Bok went to bed


Bok went to bed. He could not get there quick enough, and he
didn't--that is, not before he had experienced that same sensation of
which Oliver Wendell Holmes wrote: he never could understand, he said,
why young authors found so much trouble in getting into the magazines,
for his first trip to Europe was not a day old before, without even the
slightest desire or wish on his part, he became a contributor to the
Atlantic!

The next day, and for days after, Bok smelled, tasted, and felt that
presidential cigar!

A few weeks afterward, Bok was talking after dinner with the President
at a hotel in New York, when once more the cigar-case came out and was
handed to Bok.

"No, thank you, Mr. President," was the instant reply, as visions of his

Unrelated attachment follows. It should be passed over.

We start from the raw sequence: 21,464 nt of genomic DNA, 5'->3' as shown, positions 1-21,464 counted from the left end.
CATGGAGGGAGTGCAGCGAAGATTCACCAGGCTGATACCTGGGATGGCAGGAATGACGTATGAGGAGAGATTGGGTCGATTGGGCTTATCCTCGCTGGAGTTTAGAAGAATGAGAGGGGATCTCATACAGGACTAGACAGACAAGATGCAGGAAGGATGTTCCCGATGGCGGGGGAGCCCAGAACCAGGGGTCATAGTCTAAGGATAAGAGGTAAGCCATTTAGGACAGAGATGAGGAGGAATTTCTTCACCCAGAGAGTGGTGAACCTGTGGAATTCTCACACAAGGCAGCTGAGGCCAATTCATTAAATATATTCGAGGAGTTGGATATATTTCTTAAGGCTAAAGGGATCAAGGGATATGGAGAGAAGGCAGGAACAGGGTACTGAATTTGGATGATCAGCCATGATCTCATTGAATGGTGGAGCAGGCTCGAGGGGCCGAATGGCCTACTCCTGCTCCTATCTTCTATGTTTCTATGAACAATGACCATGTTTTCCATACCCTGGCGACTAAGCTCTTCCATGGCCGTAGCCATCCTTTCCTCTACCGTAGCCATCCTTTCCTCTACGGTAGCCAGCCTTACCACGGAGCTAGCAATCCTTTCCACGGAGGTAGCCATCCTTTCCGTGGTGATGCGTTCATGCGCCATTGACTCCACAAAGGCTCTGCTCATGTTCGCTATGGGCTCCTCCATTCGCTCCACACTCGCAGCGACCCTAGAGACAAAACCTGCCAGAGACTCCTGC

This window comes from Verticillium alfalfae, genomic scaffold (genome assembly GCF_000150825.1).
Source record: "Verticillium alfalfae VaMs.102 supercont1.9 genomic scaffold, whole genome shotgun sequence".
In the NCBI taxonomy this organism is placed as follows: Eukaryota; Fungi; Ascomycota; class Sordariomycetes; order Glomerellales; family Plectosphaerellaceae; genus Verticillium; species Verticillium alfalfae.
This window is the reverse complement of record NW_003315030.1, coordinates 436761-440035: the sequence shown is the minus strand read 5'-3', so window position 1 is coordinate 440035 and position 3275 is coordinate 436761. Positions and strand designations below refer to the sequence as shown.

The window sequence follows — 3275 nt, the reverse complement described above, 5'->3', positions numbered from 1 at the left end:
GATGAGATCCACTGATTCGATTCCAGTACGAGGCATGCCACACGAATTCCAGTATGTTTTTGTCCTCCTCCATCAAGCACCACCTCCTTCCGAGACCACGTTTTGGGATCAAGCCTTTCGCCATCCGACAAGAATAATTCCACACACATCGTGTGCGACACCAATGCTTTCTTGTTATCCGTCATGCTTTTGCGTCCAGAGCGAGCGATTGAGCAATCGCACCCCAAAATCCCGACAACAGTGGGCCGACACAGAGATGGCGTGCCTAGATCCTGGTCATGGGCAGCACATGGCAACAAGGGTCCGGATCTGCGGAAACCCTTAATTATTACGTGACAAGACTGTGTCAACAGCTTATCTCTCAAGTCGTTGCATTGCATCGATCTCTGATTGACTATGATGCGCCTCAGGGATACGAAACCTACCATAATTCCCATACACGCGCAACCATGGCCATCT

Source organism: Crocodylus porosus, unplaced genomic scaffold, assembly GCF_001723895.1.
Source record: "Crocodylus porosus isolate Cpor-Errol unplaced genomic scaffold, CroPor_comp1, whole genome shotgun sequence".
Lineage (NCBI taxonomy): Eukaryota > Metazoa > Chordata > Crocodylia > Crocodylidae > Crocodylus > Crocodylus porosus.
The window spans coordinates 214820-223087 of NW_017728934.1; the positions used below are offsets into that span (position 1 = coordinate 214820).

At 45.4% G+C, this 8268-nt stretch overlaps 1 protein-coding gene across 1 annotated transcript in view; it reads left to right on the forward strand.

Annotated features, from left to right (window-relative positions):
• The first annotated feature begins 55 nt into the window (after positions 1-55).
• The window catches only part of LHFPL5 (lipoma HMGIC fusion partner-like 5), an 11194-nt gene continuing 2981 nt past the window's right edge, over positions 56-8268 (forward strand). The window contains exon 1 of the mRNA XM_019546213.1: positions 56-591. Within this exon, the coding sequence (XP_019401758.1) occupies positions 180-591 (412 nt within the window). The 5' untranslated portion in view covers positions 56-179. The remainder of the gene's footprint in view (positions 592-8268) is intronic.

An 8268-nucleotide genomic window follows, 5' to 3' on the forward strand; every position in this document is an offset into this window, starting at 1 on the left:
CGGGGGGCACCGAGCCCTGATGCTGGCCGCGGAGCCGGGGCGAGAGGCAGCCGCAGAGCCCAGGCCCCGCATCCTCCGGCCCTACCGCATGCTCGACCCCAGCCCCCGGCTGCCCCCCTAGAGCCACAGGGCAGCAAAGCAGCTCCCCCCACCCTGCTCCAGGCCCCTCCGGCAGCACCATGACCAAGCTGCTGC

night in the White House came back to him. "I am like the man from the
West who was willing to try anything once."

And he told the President the story of the White House cigar.

The editor decided to follow General Harrison's discussion of American
affairs by giving his readers a glimpse of foreign politics, and he
fixed upon Mr. Gladstone as the one figure abroad to write for him. He
sailed for England, visited Hawarden Castle, and proposed to Mr.
Gladstone that he should write a series of twelve autobiographical
articles which later could be expanded into a book.

Bok offered fifteen thousand dollars for the twelve articles--a goodly
price in those days--and he saw that the idea and the terms attracted
the English statesman. But he also saw that the statesman was not quite
ready. He decided, therefore, to leave the matter with him, and keep the
avenue of approach favorably open by inducing Mrs. Gladstone to write
for him. Bok knew that Mrs. Gladstone had helped her husband in his
literary work, that she was a woman who had lived a full-rounded life,
and after a day's visit and persuasion, with Mr. Gladstone as an amused
looker-on, the editor closed a contract with Mrs. Gladstone for a series
of reminiscent articles "From a Mother's Life."



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